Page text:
University of Cambridge > > Immunology in Pathology > Recombinant HPA-1a antibody therapy for treatment of fetomaternal alloimmune thrombocytopenia

Recombinant HPA-1a antibody therapy for treatment of fetomaternal alloimmune thrombocytopenia

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Host: Mike Clark (

Fetomaternal alloimmune thrombocytopenia, caused by the maternal generation of antibodies against fetal Human Platelet Antigen-1a (HPA-1a) can result in intracranial haemorrhage and intrauterine death. We have developed a therapeutic human recombinant high affinity HPA -1a antibody (B2G1Dnab) that competes for binding to the HPA -1a epitope but carries a modified constant region that does not bind to Fc gamma receptors. In vitro studies with a range of clinical anti-HPA-1a sera have shown that B2G1 Dnab blocks monocyte chemiluminescence by >75%.

In this first-in-man study, we demonstrate that HPA -1a1b autologous platelets (matching fetal phenotype) sensitized with B2G1 Dnab have the same intravascular survival as unsensitised platelets (190 hours), whilst platelets sensitized with a destructive IgG1 version of the antibody (B2G1) are cleared from the circulation in 2 hours. Mimicking the situation in fetuses receiving B2G1 Dnab as therapy, we show that platelets sensitized with a combination of B2G1 (representing destructive HPA -1a antibody) and B2G1 Dnab survive three times as long in circulation compared to platelets sensitized with B2G1 alone. This confirms the therapeutic potential of B2G1 Dnab. The efficient clearance of platelets sensitized with B2G1 also opens up the opportunity to carry out studies of prophylaxis to prevent alloimmunisation in HPA -1a negative mothers.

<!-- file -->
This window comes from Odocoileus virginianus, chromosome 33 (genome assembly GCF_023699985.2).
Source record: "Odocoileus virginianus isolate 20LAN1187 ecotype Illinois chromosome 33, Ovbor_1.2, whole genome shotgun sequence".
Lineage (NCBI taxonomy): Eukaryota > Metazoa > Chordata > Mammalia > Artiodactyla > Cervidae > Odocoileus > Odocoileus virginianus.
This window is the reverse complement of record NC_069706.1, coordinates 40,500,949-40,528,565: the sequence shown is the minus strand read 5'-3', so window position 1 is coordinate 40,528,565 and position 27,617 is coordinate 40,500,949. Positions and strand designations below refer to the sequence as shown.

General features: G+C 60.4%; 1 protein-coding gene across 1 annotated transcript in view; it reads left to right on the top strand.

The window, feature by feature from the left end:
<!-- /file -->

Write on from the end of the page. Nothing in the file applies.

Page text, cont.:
This talk is part of the Immunology in Pathology series.

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